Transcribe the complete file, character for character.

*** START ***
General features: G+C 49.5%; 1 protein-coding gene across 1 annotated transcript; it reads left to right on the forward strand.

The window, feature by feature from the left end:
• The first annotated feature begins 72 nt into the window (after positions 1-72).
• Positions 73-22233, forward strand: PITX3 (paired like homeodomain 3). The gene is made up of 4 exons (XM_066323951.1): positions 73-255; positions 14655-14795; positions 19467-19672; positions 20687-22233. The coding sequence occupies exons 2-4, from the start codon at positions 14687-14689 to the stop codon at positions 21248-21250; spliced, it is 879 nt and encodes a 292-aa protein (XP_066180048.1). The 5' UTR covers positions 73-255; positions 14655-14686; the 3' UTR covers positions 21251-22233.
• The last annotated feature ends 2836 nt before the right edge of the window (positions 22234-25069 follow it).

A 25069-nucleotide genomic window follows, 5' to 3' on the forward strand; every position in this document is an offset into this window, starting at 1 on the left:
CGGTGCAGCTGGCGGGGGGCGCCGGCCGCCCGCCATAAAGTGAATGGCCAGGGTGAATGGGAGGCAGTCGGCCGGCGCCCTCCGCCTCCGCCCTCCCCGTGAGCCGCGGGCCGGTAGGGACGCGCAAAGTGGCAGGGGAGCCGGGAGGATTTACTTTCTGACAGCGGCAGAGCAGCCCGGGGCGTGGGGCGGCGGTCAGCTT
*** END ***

General features: G+C 49.5%; 1 protein-coding gene across 1 annotated transcript; it reads left to right on the forward strand.

The window, feature by feature from the left end:
• The first annotated feature begins 72 nt into the window (after positions 1-72).
• Positions 73-22233, forward strand: PITX3 (paired like homeodomain 3). The gene is made up of 4 exons (XM_066323951.1): positions 73-255; positions 14655-14795; positions 19467-19672; positions 20687-22233. The coding sequence occupies exons 2-4, from the start codon at positions 14687-14689 to the stop codon at positions 21248-21250; spliced, it is 879 nt and encodes a 292-aa protein (XP_066180048.1). The 5' UTR covers positions 73-255; positions 14655-14686; the 3' UTR covers positions 21251-22233.
• The last annotated feature ends 2836 nt before the right edge of the window (positions 22234-25069 follow it).

A 25069-nucleotide genomic window follows, 5' to 3' on the forward strand; every position in this document is an offset into this window, starting at 1 on the left:
CGGTGCAGCTGGCGGGGGGCGCCGGCCGCCCGCCATAAAGTGAATGGCCAGGGTGAATGGGAGGCAGTCGGCCGGCGCCCTCCGCCTCCGCCCTCCCCGTGAGCCGCGGGCCGGTAGGGACGCGCAAAGTGGCAGGGGAGCCGGGAGGATTTACTTTCTGACAGCGGCAGAGCAGCCCGGGGCGTGGGGCGGCGGTCAGCTT